Splat! That was me hitting the wall on Friday night. Hubby and I were having our normal Friday night supper with my school friends. The H.O.T.’s (husbands of teachers) were sitting at their end of the table discussing important stuff (I think I heard North Carolina and Kentucky basketball) and the teachers were at the other end.
One the teachers asked me to help him with the difference between blogs and wikis. He had attended both of my workshops, but ‘just couldn’t get it’ – his words, not mine. Well, the conversation from that point went from bad to worse. When I tried to give him another explanation, the other teachers started talking about wikis and blogs and how they weren’t impressed. Keep in mind, at this point it’s 4 against 1 in the web 2.0 debate. The more I tried to share the importance, the more they shot me down. I was so disappointed by the time we left.
The reasoning behind my disappointment lies in the fact that one of the teachers there is one I hold in very high regard. She is not only the most intelligent person I’ve ever known, but also the best Language Arts/Social Studies teacher I know. I just couldn’t sell her on the idea of student blogs.
I think that having language arts classes write compositions in a blog is a wonderful idea. They could comment on each other’s blogs. Great way to build a montage of writings. But, I’m going to have to come up with a new sales pitch because what I’m doing now isn’t quite working.
She is working on a couple of wikis, though. The first one we did was about the civil rights movement. She had initially typed out several pages of information to hand out to her students. I suggested, why not put it on wiki and let the students add any new information they discover? Well, that worked great and she’s thinking of doing more projects that way. She has a ton of information with some great links. I look forward to her next wiki.
The teacher who couldn’t understand the difference between a wiki and a blog, was adamantly opposed to letting kids have the power to change/add information to something for which he was responsible. I tried to explain that that was the beauty of the wiki. Kid’s take authorship very seriously, and yes, there may be a few bad apples in the bunch that will enter inappropriate or bad information, but the majority won’t. Do you think we should ban all music because some artists produce inappropriate material? Nope, no sell.
The assistant principal that was with us said the point that stunned me more than any other in the conversation. He made the comment that “this wiki and blog stuff is just another phase and will be gone soon.” Oh my, I was speechless. How do you respond? I have to admit, I now have several comebacks, but at the time, I sat there with my jaw on the floor. Hindsight is always 20/20 isn’t it?
The fourth of our ensemble was a parent (we taught her son last year) and works at the school. She didn’t have much to say other than she didn’t understand “blogs and wikis and all that stuff.” But, she said she had read my blog and was impressed that I had taken so much time to share what I have learned with other teachers. Now, that’s a positive step!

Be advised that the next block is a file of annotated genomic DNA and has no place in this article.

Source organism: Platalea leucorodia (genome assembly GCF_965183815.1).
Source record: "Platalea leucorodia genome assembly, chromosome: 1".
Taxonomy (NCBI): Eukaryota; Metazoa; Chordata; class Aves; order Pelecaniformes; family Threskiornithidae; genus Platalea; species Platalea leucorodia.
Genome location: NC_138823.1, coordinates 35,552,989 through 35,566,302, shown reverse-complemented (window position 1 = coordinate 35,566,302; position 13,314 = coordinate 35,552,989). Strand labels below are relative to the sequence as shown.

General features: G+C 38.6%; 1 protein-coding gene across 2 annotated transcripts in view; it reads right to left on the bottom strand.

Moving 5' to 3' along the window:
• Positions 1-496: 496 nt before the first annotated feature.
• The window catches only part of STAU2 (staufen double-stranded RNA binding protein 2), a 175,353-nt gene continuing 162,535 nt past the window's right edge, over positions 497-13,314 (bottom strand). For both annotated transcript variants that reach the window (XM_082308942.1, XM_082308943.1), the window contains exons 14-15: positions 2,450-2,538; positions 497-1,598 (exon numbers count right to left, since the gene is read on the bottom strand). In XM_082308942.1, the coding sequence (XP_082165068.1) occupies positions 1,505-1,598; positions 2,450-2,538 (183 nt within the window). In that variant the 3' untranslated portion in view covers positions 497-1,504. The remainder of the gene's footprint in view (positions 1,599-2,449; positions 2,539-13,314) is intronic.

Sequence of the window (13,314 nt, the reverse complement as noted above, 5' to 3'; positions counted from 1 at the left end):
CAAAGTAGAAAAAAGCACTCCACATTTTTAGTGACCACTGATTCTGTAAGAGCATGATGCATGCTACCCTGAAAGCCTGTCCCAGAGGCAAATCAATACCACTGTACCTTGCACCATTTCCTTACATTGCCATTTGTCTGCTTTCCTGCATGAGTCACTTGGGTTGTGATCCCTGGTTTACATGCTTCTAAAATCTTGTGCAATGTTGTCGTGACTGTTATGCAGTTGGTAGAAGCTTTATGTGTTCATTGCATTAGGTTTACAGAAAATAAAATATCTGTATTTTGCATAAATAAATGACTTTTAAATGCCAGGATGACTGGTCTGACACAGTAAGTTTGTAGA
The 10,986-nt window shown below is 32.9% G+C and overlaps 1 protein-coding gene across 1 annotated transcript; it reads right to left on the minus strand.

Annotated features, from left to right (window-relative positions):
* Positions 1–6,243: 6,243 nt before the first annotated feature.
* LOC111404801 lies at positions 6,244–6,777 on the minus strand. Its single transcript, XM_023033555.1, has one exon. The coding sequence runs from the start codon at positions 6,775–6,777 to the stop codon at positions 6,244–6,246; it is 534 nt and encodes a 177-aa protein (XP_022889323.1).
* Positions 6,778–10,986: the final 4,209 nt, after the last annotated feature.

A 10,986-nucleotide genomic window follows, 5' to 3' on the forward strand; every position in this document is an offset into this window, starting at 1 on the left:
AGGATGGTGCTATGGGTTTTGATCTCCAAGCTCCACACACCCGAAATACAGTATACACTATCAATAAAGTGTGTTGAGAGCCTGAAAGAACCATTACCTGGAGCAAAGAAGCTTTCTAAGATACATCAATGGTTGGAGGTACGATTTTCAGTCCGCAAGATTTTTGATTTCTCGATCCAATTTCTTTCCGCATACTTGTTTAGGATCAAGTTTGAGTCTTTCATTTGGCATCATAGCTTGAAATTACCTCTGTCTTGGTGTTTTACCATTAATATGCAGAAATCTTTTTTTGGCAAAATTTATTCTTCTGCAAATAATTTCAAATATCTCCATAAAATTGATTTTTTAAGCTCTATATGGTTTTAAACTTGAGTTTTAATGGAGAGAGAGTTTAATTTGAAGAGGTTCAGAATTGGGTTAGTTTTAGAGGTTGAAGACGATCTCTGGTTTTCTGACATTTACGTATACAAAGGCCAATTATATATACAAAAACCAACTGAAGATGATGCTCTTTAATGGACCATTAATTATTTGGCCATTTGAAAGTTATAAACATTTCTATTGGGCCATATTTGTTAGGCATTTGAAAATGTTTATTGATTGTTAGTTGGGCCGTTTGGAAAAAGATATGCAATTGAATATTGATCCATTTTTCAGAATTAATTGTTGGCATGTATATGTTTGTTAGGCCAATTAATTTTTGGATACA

I wanted to burst out and explain to these educators that we must change our teaching or our kids are going to be left behind. I daily read many, many blogs on education – the last count was near 200 – and I can see where the web2.0 is taking so many innovative teachers. I think of everything I would do differently in my own classroom if I were still there. Wow! The opportunities for our kids are endless! We just have to open the door and let the dogs out. So to speak. Kids are so much more advanced than we adults.
One of the teachers on Friday night suggested that many people are simplifying their cell phones because they don’t need or know how to use all the extra gadgets. She equated that to the new technologies I’ve been introducing to them. Too much “stuff”. I’m sure that many people are simplifying their cell phones, but I would almost bet a paycheck none of them are under 30. As for the new technologies, I’ve tried to spread out the workshops I’ve done and explained to the teachers they can come to as many or as few as they desire. Wide open to their interest and comfort level.
So, how did the night end? Amicably. We are all friends and know we can disagree and still remain so. Isn’t that the beauty of true friendship? But, hubby sure did get an earful on the way home.
As soon as I could get to my laptop, I emailed my other friend, Kim, who is also a new ITF. She and I share very similar thoughts on web2.0. I can express my frustrations and celebrations with her and she understands. Long story short, she responded to my email and completely agreed with me. She said she had decided to focus on the teachers who were willing to try new ideas. Gotta love her! I think I’ll do the same.
Not all the teachers in my three schools are opposed to the new technology. There are some very good beginning wikis. Judy, Gregg, and Teri are doing an awesome job! If you can, take a minute and check out their wikis. Three completely different uses of wikis, but all really good starts. It amazes me that they all only recently learned about wikis. I can’t wait for their next projects.
So, I appeal to you, whomever you are that might be reading this dissertation, to give me ideas and thoughts to share with the teachers that prefer not to jump onto the bandwagon of the 21st century.
I feel like I’m taking 1 step forward and 2 steps back.
Until next time ~ Danita
Flickr: Step by Step